Benefits of using Service Locator

  1. Helps in Unit testing.
  2. Extending the application becomes easier.
  3. Helps to enable loose coupling

Disadvantages of Service Locator

  1. It’s a bit complex.
  2. It’s a GOD object because every class needs to interact with it to set the dependencies.

Below you can find an example of Service Locator implementation.

public with sharing class ServiceLocator {

    static final Map<Type, Type> customTypesMap = new Map<Type, Type> {};

    static final Map<Type, Type> testTypesMap = new Map<Type, Type> {};

    static Map<String, Object> typeNameToInstance = new Map<String, Object>();

    public static Type resolve(Type t) {
        if (Test.isRunningTest()) {
            if (testTypesMap.containsKey(t)) {
                return testTypesMap.get(t);

        if (customTypesMap.containsKey(t)) {
            return customTypesMap.get(t);

        return t;

    public static Object getInstance(Type t) {
        if (typeNameToInstance.containsKey(t.getName())) {
            return typeNameToInstance.get(t.getName());
        Type theType = resolve(t);
        Object requiredInstance = theType.newInstance();
        typeNameToInstance.put(t.getName(), requiredInstance);
        return requiredInstance;

    public static void setMock(Type originalType, Type mockType) {
        testTypesMap.put(originalType, mockType);

    public static void setMockInstance(Type originalType, Object instance) {
        typeNameToInstance.put(originalType.getName(), instance);

    public static void removeMock(Type originalType) {

The class contains several Map objects to override the implementation of the specific type:

  1. customTypesMap – during runtime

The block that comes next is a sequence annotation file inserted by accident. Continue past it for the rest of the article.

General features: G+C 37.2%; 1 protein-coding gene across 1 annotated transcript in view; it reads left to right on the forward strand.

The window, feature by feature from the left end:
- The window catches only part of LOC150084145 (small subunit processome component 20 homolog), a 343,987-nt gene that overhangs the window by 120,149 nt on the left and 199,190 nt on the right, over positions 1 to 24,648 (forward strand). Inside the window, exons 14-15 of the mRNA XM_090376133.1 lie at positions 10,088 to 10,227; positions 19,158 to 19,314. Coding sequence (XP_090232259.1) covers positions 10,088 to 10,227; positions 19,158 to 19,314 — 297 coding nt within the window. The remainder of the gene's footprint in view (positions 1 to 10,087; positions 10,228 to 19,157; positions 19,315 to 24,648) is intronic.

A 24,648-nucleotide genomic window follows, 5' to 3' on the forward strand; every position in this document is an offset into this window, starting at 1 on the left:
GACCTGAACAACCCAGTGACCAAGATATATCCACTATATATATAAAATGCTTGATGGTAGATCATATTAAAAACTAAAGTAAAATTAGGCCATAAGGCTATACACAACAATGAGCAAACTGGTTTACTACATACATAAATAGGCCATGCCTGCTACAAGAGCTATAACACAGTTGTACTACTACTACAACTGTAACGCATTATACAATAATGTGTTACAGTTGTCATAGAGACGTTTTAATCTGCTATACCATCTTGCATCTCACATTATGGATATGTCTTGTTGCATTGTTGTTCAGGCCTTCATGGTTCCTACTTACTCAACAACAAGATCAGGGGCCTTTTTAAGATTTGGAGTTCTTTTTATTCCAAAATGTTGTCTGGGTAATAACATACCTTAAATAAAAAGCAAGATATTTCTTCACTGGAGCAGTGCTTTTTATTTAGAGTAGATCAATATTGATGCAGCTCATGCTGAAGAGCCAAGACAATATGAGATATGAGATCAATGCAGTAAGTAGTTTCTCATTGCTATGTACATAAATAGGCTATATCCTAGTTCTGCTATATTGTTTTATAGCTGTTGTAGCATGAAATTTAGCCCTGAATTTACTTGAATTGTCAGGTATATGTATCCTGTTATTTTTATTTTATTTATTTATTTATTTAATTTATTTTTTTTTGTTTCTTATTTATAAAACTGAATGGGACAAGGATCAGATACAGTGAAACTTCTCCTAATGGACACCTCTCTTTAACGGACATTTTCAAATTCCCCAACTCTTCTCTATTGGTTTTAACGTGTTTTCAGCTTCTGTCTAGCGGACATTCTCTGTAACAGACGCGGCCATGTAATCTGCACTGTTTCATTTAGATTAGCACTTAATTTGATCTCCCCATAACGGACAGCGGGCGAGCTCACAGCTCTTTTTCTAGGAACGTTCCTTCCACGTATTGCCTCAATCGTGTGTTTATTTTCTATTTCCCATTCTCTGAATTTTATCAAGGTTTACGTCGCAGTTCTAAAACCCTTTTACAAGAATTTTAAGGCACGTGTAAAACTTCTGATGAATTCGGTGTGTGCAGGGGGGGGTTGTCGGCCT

2. testTypesMap – during test execution
  3. typeNameToInstance – for caching and to override specific instances

The main used public method is getInstance. It helps to create a new instance of the types based on below Maps and already created instances.

Below you can find some examples of its usages. All classes should create an instance through ServiceLocator.

public with sharing class AccountService {

    public static AccountService getInstance() {
        return (AccountService) ServiceLocator 

public with sharing class AccountCnt extends ApexServiceLibraryCnt {
    AccountService myAccountService = AccountService.getInstance();

setMock, setMockInstance, removeMock methods will be helpful during test class implementation. It will be used for the substitution of real implementation with a fake one. For example, if you need to mock callout data.

Use this pattern or no, it’s up to you. But extensibility helps you deliver value more quickly and more maintainable. If you find some code that isn’t extensible, first work to make it so before adding the desired behavior. This will pay dividends well into the lifetime of your code.

If you have any questions or problems related to Salesforce Development – let us know. We always glad to help you.